• Ian Krol exploded onto the scene for the organization, giving up just 2 earned runs in his first 21 appearances for Harrsiburg and getting a surprise  call-up in June.  See the MLB write-up for more.  Outlook for next season: in Detroit’s organization
  • Ryan Perry started the year in the AAA rotation under the National’s grand plan to make him a starter, and the experiment failed.  8 starts later, he boasted a 7.93 ERA.  He hit the D/L, then was demoted to Harrisburg.  There, he was outrighted off the 40-man roster and returned to the bullpen, where he was mediocre (4.43 ERA).   Outlook for next season: he has to show he can get AA hitters out; you have to think he’s starting in the AA bullpen again.
  • Richie Mirowski continues to impress; he has never posted an ERA above 2.61 at any level he’s appeared.  Not bad for a college senior draftee from a no-name college in the 45th round who likely signed for a bonus small enough to fit into the scout’s wallet who brought him his paperwork.  He posted a 1.50 ERA across 48 high-A innings and earned his promotion.  For Harrisburg he had a 12.63 K/9 rate in 20 innings and posted a 1.12 FIP in a small later-season sample size.  Not too shabby.  Outlook for next season: AA bullpen again, looking to force another promotion.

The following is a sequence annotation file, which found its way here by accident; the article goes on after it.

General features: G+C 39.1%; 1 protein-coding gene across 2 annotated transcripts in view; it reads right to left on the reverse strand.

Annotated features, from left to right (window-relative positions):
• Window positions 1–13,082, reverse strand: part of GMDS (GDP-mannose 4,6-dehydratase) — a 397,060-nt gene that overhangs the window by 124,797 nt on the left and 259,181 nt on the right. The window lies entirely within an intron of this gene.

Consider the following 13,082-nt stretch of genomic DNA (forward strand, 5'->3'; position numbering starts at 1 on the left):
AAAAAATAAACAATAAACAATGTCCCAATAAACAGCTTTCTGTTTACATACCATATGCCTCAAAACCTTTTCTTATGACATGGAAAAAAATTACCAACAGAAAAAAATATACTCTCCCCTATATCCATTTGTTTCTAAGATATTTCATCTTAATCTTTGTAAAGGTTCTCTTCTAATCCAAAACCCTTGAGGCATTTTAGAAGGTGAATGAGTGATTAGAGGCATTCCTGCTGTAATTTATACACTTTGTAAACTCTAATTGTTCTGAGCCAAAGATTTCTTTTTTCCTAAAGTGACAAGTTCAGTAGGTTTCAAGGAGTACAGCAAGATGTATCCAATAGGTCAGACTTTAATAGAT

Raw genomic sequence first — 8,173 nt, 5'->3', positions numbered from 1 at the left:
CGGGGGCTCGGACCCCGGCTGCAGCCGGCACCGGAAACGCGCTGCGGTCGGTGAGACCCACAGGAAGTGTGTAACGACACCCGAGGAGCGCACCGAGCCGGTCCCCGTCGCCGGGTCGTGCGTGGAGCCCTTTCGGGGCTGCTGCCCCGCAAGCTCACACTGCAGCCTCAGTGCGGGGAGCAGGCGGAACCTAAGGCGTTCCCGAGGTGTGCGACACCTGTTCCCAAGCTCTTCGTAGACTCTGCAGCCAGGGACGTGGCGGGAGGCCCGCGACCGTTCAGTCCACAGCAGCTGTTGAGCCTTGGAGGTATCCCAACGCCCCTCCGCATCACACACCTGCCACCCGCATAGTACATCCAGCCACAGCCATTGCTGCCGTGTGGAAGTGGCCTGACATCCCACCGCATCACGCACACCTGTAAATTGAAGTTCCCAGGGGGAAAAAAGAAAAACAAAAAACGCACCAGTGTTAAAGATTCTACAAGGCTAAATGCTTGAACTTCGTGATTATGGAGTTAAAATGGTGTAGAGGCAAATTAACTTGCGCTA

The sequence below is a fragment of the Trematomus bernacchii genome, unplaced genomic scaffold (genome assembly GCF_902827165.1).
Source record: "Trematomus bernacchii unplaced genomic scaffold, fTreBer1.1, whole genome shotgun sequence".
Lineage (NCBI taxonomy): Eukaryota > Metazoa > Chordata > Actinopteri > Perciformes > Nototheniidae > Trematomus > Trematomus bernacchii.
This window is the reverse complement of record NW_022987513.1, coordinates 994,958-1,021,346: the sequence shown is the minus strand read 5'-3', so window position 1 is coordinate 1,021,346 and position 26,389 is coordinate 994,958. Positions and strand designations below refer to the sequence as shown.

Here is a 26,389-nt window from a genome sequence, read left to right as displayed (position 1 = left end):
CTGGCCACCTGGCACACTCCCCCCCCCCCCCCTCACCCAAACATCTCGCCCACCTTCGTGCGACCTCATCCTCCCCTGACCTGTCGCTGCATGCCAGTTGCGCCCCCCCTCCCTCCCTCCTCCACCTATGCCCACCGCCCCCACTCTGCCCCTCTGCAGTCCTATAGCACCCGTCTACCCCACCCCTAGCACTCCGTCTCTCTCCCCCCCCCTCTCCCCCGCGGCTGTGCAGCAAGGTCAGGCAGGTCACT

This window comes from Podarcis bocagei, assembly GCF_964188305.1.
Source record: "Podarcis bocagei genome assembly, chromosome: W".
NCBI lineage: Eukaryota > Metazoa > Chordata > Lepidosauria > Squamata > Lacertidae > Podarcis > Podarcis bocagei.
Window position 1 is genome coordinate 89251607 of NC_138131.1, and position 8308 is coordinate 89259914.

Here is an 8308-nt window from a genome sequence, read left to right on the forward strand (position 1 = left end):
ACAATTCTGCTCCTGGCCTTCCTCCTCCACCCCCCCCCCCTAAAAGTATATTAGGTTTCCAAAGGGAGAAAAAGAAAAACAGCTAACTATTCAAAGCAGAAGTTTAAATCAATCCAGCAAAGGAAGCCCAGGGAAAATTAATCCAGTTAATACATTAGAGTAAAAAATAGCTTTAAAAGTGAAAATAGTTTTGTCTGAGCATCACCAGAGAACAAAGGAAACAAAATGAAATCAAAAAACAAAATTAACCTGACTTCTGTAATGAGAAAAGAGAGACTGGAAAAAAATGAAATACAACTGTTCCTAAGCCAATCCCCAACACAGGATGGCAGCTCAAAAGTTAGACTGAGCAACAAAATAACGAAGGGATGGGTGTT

• Pat Lehman was sent to AA after being a successful AAA guy in 2012 thanks to a numbers game; he promptly posted a 5.49ERA, got hurt and missed most of the season after just 13 appearances.  He did appear in 8 rehab games in the rookie league in August but did not make it back out of Florida.   Here’s the problem with Lehman; he has nothing to prove in AA; he already earned his stripes in AAA.  But is there enough room for him on the AAA roster in 2014?  He enters his 6th pro season and will face MLFA next year unless he pushes his way to the 40-man roster.   Outlook for next season: AAA bullpen competition, a possible release candidate?